Ravenskull (Superior/Acornsoft) Review | Computer Gamer - Everygamegoing

Computer Gamer

By Superior
Acorn Electron

Published in Computer Gamer #22


Yet another great game from the main driving force in Acorn software (incidentally, this is B+ and Master compatible) and a winner from first-time programmers Martin Edmondson and Nicholas Chamberlain, of whom I predict great things.

From the eerie and beautifully detailed loading screen and from the friendly option screen where you can choose one of four characters according to preference - it doesn't affect the game, to the game's premise and playability, this is obviously a very classy piece of software.

Closest in spirit, I suppose, to a combination of Castle Quest and Repton, it uses Repton-style chunky graphic blocks to build up a castle on four levels; each level being 64 times the size of the screen. Unlike other arcade adventures, you are presented with an overhead view and this, together with the very impressive graphics, produces a real sense of involvement.

The game's aim is to explore the castle, collecting parts of a cross. However, there are a large number of complex puzzles to solve first with keys and tools to collect and use in the right way to open up blocked-off areas of the castle.

The levels can only be accessed on completion of previous levels via a well-designed status screen available throughout the game. This allows you to examine objects collected on your search and select the relevant one for action. As usual with Superior, there is a competition but whether you manage to win or not, this is still a game that will give you much pleasure.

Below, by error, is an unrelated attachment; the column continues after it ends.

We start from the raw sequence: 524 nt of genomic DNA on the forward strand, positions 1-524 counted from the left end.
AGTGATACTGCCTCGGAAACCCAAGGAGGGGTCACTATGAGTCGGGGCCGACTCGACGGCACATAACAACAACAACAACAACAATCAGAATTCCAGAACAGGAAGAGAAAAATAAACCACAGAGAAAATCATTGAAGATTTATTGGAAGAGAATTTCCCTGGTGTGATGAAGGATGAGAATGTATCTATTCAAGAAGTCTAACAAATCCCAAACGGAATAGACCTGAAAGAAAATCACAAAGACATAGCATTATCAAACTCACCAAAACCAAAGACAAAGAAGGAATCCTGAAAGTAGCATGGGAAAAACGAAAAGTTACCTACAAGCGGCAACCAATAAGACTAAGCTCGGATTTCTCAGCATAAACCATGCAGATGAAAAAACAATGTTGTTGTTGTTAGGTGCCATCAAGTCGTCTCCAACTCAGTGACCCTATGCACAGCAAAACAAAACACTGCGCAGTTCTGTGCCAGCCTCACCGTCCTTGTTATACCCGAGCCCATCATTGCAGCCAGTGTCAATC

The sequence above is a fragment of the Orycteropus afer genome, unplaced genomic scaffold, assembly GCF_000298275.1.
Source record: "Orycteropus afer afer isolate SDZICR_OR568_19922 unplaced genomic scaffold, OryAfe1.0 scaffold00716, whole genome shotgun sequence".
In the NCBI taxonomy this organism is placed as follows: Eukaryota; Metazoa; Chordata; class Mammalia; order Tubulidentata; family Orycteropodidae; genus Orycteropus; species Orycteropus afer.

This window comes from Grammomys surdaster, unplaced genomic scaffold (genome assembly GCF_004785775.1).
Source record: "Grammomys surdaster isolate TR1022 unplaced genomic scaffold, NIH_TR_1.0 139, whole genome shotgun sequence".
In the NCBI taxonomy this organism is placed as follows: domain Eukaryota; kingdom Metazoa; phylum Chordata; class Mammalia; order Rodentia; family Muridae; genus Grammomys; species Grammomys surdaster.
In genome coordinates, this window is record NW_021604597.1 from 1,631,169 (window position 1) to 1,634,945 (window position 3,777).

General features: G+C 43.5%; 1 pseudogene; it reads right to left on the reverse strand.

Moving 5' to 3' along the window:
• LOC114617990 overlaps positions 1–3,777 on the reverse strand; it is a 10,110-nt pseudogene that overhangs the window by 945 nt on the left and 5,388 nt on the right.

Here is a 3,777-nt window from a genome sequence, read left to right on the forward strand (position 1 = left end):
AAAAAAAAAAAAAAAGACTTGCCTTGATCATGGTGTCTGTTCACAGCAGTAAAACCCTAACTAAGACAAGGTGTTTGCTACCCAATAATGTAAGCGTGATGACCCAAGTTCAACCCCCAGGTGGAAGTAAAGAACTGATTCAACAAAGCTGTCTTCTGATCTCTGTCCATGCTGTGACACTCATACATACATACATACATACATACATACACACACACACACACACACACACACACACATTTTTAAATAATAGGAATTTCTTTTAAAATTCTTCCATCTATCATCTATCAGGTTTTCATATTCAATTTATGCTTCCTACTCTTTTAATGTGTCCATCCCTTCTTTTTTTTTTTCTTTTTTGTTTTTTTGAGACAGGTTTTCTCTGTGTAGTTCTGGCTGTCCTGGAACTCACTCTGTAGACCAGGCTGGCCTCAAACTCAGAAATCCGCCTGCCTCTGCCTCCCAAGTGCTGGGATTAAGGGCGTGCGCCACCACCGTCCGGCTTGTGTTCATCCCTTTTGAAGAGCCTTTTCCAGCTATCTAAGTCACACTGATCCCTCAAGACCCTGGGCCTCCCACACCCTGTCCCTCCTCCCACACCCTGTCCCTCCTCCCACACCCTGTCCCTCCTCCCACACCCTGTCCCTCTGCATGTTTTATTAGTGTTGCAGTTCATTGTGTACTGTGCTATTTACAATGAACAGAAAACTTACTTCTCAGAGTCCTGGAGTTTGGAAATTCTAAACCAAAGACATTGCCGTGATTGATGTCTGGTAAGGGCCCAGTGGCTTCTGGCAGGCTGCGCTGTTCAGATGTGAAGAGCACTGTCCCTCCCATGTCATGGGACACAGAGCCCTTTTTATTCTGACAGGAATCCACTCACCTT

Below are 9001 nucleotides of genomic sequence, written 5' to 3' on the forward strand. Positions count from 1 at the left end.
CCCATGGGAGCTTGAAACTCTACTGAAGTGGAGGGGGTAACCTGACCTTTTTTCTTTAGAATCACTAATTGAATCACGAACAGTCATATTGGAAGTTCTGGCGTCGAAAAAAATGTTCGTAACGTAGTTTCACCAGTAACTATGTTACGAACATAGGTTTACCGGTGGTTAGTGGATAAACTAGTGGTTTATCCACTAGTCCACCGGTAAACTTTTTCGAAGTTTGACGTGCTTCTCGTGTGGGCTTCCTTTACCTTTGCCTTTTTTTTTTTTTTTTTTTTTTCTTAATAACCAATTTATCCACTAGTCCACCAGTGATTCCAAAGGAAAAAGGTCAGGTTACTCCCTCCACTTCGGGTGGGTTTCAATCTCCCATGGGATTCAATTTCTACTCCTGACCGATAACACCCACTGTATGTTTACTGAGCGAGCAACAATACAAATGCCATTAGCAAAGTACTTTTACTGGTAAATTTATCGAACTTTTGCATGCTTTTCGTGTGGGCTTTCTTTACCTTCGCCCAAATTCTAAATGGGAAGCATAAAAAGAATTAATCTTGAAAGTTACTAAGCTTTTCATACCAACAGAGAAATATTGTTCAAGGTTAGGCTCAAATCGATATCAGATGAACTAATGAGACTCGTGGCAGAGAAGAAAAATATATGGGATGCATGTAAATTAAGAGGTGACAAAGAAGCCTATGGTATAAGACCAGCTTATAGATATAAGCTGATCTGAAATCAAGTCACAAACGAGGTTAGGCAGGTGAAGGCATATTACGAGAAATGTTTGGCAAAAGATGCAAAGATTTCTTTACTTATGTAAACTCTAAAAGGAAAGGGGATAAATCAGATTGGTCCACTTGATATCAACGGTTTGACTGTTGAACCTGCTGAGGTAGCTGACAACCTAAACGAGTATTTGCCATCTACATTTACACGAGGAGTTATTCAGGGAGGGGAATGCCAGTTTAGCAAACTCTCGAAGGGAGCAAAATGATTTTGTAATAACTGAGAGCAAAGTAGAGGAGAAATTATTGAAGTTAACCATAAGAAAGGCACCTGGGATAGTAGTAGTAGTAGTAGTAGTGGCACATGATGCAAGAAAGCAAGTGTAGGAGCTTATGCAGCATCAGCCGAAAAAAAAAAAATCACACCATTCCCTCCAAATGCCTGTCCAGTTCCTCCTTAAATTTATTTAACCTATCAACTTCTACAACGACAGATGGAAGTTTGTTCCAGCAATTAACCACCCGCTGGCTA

Arcade skills are not as important as planning and thought - start mapping! However, I suspect that, like me, you may spend a lot of time exploring and marvelling at the design of the game. I've had access to a special review copy of the game which allows access to all four levels and the game does deepen in complexity and excitement the further you explore. Like all good puzzles, those in Ravenskull will infuriate you but, once solved, seem so obvious! There is still enjoyment to be gained, however, even when you know exactly what you are doing.

The game is bound to suffer, unfairly I believe, in the general excitement of Repton 3 but, if you enjoy Citadel-type games then this one's for you. An excellent game and, from first-time programmers, a miraculous one. If software as exciting as this continues to appear then Beeb gamers will continue to be very happy indeed.

Don't miss this one!